And I thought about that and I found myself apologizing to God saying okay God, you made it so clear that you wanted me here and that this was where I was supposed to be. And if my time is not done here then give me a renewed spirit. And so I prayed for a renewed spirit. And boy did it come. So, in thinking about the workforce I began to realize that I did need to prepare the workforce for me to leave. If it’s my time and things are going to happen everything has to be in order. And so I needed to think about succession planning and preparing the workforce. So, I began to work on the heart of our workforce. And in thinking about working on the heart of your workforce when you’re in work serving vulnerable people and caring for persons who have a great need, you need to ensure that your workforce and those who represent that work and that mission that they have the right heart to do it. That they’re not just coming in for a paycheck and then they get their paycheck and they will go home and disparage perhaps those same clients that they’re working with. And I had seen that there are some things in the workforce that I felt that we needed to continue to clear up the workforce. And so I worked with the team to develop a new orientation and onboarding program. And to get at who we are and what are our values. And ensuring that those values were deep and that they were understood at the point of employment.
And then putting other systems in place, empowering the leadership team to really take their areas like never before. And to understand the fuller picture of my role as a CEO. And so after a couple of years then you get that discomfort again where it is like, okay. And that discomfort comes in a number of ways. It could be just misalignment with the values of the organization may change. And that maybe nothing that is controlled on the local level. Sometimes when you’re affiliated with a national organization like YWCAs and some of the other organizations that have national offices. You know, the values of the national office may change and those values are passed down and expected to be carried forward by the local organization. And when those values no longer align or you find that whatever it is that makes you uncomfortable it gets to a point where you either accept living in this uncomfortable place or you recognize that perhaps that is God nudging you that it is time for a change, and then you open yourself up. And so I didn’t know that Gulf Coast Jewish Family & Community Services was conducting a search. I had never even considered moving to Florida. And I certainly didn’t know about the organization until I received a random email in the midst of all of this turmoil. There was another position in El Paso that I was encouraged to apply for.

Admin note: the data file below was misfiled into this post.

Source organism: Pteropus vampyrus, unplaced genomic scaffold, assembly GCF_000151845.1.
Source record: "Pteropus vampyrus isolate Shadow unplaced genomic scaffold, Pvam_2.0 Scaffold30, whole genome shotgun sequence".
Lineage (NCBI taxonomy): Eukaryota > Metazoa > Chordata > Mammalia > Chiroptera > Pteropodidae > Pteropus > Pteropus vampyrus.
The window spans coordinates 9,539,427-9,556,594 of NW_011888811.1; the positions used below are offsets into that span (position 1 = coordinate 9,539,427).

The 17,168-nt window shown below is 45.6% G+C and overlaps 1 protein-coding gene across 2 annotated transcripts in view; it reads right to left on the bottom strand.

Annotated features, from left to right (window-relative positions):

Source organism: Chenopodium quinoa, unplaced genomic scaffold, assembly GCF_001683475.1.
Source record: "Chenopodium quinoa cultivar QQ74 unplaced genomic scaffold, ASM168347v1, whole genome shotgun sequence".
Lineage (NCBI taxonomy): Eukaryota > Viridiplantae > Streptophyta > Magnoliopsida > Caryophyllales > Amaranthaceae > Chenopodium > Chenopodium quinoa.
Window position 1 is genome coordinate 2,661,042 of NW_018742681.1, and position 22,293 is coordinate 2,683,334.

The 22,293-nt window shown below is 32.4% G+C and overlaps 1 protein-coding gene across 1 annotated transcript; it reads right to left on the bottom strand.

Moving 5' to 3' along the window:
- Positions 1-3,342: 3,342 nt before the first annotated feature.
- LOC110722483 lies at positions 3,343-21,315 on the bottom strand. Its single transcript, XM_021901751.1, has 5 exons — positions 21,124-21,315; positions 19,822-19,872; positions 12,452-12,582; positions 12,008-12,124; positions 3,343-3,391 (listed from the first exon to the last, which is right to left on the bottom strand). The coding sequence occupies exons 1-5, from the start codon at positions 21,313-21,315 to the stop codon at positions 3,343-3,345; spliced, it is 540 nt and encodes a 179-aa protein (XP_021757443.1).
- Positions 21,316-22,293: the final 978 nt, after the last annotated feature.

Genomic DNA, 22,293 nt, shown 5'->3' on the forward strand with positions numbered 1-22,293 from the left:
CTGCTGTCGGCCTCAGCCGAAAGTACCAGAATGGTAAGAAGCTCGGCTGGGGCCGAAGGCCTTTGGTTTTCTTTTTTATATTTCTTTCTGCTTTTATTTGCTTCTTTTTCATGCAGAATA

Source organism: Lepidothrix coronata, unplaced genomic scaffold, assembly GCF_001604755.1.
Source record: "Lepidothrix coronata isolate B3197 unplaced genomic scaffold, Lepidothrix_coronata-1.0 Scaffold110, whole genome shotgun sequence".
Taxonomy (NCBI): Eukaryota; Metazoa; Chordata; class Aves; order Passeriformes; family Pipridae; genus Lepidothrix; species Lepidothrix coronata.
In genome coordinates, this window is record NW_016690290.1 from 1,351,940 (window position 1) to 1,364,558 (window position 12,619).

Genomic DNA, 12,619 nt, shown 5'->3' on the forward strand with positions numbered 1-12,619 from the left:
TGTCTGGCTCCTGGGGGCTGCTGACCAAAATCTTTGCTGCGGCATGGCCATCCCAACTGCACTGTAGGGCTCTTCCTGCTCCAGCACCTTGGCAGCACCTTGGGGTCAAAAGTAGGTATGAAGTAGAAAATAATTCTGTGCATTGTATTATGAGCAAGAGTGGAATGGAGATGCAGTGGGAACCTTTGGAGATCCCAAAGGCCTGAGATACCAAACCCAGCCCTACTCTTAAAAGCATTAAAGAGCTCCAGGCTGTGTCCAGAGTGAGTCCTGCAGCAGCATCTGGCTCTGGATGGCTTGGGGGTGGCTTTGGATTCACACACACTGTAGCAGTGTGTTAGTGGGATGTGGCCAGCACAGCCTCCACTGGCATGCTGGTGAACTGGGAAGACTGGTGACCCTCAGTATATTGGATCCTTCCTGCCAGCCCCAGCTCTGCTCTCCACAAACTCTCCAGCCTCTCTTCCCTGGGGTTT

And when you open yourself up and say you want God to lead your life and direct your path, you really have to be open to doing that. And you don’t know where it’s going to come from. And so in my case I said okay, I’m ready, and if it’s my time show me the way. And I received a call from a professional colleague who inquired as to whether or not I had applied for a certain position and I said no I had not. And they asked me why and I said well, you know, I don’t think that position is for me. And they really were persistent that I apply. And I said okay, I’ll consider it. And as I thought about it I said well, you know, maybe that’s not what I want, but if that’s what God wants for me the only way that I’m going to find out is to apply. And I have found that when things are meant to be, especially in my life, they tend to happen almost easily. And I don’t want to underestimate that, because there is preparation.
But I find that those doors open and you walk through it. Well, in this case – So, I said well, if this is what you want for me then this is what it will be, but if it is not it will be clear that it is not. So, I applied for that position and I told the pastor at my church about it. And about a month and a half passed and he says, “Sandra, so how was your interview?” And I thought interview? And he said, “Yeah, you applied for a position.” I said, “Yeah, pastor, but I don’t think that I’m going to get that position. I just don’t feel like that job is for me.” And he stood in the center of the church after church and it was like a bolt of lightning hit him and he put his foot down and he looked at me and pointed at my face and he says, “Well, you’re getting one.” And I was shaking, I said, “Okay, pastor, from your mouth to God’s ears.” So, that was Sunday.